“I don’t see a heartbeat.”
Those six words sank like anchors. The sonogram image, pulsing with life only days before, showed a scene that was at once familiar yet devastatingly surreal. Our doctor confirmed it, and we saw our hopes for parenthood end. Seven weeks into pregnancy, my wife, Aimee, miscarried. It was our second miscarriage. We sat in stunned silence as tears streamed down our faces. During the days and weeks that followed, the weight on our hearts grew as we grappled with the onerous presence of grief and sorrow.
Our story is similar to many couples in our church. For years, we longed for a family but struggled to conceive. As the months passed after the miscarriages, our grief morphed into something different, something darker. When other couples announced a new pregnancy, there was a mix of gratitude and the piercing reminder of our own barrenness. We celebrated with friends while fighting back anger and the feeling that God heard others’ cries but not ours. We resolved to wait patiently on the Lord, but inwardly our hearts screamed injustice.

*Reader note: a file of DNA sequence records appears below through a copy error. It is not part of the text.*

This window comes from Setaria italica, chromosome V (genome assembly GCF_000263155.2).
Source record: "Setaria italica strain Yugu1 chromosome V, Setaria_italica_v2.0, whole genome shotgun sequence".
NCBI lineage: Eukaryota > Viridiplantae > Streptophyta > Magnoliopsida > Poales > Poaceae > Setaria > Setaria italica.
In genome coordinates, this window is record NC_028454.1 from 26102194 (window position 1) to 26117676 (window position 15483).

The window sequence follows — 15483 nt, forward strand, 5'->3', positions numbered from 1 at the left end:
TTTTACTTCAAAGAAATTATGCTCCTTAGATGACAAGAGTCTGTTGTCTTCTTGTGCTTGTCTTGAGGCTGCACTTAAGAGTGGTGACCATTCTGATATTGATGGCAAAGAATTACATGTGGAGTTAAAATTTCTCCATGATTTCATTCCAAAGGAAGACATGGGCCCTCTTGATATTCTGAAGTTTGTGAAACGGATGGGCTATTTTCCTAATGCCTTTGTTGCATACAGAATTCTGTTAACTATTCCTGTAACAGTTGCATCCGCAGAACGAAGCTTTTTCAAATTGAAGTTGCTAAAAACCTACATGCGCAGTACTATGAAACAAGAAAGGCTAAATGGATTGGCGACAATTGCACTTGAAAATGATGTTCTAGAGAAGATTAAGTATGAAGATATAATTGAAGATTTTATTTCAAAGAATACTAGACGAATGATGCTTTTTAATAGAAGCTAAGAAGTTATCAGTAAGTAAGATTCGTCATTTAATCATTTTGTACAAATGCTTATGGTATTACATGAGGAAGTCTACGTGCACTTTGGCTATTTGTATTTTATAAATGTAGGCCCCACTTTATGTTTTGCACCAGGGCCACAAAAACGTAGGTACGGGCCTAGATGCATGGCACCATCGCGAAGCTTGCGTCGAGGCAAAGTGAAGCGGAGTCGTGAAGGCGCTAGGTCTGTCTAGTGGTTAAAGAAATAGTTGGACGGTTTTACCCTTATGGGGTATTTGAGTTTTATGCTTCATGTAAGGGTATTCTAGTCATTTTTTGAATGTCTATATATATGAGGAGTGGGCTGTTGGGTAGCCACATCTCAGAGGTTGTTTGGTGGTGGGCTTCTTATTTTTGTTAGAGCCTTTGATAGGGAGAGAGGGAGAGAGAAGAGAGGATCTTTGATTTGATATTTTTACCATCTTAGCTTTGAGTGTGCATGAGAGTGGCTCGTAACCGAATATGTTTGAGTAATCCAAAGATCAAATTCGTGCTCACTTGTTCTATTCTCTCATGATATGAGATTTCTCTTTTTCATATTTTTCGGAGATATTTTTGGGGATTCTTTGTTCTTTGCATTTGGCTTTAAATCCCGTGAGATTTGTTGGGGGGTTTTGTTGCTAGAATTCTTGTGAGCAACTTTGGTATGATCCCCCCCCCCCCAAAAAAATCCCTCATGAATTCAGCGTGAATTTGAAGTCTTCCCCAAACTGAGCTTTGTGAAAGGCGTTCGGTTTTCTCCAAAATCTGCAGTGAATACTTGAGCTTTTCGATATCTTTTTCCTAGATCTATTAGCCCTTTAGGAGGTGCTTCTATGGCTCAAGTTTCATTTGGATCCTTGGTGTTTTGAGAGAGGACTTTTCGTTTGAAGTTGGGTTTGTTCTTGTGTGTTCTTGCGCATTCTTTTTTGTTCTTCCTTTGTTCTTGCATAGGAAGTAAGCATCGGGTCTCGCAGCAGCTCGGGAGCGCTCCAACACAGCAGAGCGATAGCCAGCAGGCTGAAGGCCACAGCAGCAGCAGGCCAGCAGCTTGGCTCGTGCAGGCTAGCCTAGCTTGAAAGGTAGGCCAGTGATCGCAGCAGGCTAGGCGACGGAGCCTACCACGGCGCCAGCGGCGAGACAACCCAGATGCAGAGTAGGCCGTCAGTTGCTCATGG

Often a blog post on infertility and miscarriage will include helpful pastoral advice for those seeking to minister to hurting couples: what not to say, how to respond, how to pray. This is good, and we were the recipients of such care in the weeks and months following Aimee’s second miscarriage. Many of our brothers and sisters demonstrated the tangible presence of Jesus through shared meals, patient and loving conversation and prayer.
But what if what’s needed most is heart change from within?Read the rest.